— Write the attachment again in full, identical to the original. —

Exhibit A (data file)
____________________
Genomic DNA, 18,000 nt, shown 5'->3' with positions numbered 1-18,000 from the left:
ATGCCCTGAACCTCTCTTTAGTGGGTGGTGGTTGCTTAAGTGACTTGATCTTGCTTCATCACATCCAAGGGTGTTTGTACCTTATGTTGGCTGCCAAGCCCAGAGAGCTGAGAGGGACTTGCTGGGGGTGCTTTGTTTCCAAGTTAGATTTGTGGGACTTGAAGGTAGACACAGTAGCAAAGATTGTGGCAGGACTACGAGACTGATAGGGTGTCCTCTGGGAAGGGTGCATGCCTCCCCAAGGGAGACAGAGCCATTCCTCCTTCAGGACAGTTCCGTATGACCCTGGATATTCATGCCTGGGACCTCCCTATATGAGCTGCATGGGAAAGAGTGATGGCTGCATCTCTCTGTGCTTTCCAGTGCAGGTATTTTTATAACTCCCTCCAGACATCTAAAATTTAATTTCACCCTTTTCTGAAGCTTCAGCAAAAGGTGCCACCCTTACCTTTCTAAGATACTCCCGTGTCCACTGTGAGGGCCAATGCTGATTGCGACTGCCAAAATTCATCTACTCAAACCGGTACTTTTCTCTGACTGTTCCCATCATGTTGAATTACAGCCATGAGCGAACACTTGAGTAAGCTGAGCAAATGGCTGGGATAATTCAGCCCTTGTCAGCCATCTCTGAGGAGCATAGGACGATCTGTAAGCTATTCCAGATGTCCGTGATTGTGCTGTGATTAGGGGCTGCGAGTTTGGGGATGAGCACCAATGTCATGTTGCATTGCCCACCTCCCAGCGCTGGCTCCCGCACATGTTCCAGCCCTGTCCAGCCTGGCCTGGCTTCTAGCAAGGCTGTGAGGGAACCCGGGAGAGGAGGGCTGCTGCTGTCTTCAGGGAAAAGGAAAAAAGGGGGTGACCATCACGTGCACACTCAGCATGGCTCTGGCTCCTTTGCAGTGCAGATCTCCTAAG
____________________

Genomic DNA, 18,000 nt, shown 5'->3' with positions numbered 1-18,000 from the left:
ATGCCCTGAACCTCTCTTTAGTGGGTGGTGGTTGCTTAAGTGACTTGATCTTGCTTCATCACATCCAAGGGTGTTTGTACCTTATGTTGGCTGCCAAGCCCAGAGAGCTGAGAGGGACTTGCTGGGGGTGCTTTGTTTCCAAGTTAGATTTGTGGGACTTGAAGGTAGACACAGTAGCAAAGATTGTGGCAGGACTACGAGACTGATAGGGTGTCCTCTGGGAAGGGTGCATGCCTCCCCAAGGGAGACAGAGCCATTCCTCCTTCAGGACAGTTCCGTATGACCCTGGATATTCATGCCTGGGACCTCCCTATATGAGCTGCATGGGAAAGAGTGATGGCTGCATCTCTCTGTGCTTTCCAGTGCAGGTATTTTTATAACTCCCTCCAGACATCTAAAATTTAATTTCACCCTTTTCTGAAGCTTCAGCAAAAGGTGCCACCCTTACCTTTCTAAGATACTCCCGTGTCCACTGTGAGGGCCAATGCTGATTGCGACTGCCAAAATTCATCTACTCAAACCGGTACTTTTCTCTGACTGTTCCCATCATGTTGAATTACAGCCATGAGCGAACACTTGAGTAAGCTGAGCAAATGGCTGGGATAATTCAGCCCTTGTCAGCCATCTCTGAGGAGCATAGGACGATCTGTAAGCTATTCCAGATGTCCGTGATTGTGCTGTGATTAGGGGCTGCGAGTTTGGGGATGAGCACCAATGTCATGTTGCATTGCCCACCTCCCAGCGCTGGCTCCCGCACATGTTCCAGCCCTGTCCAGCCTGGCCTGGCTTCTAGCAAGGCTGTGAGGGAACCCGGGAGAGGAGGGCTGCTGCTGTCTTCAGGGAAAAGGAAAAAAGGGGGTGACCATCACGTGCACACTCAGCATGGCTCTGGCTCCTTTGCAGTGCAGATCTCCTAAG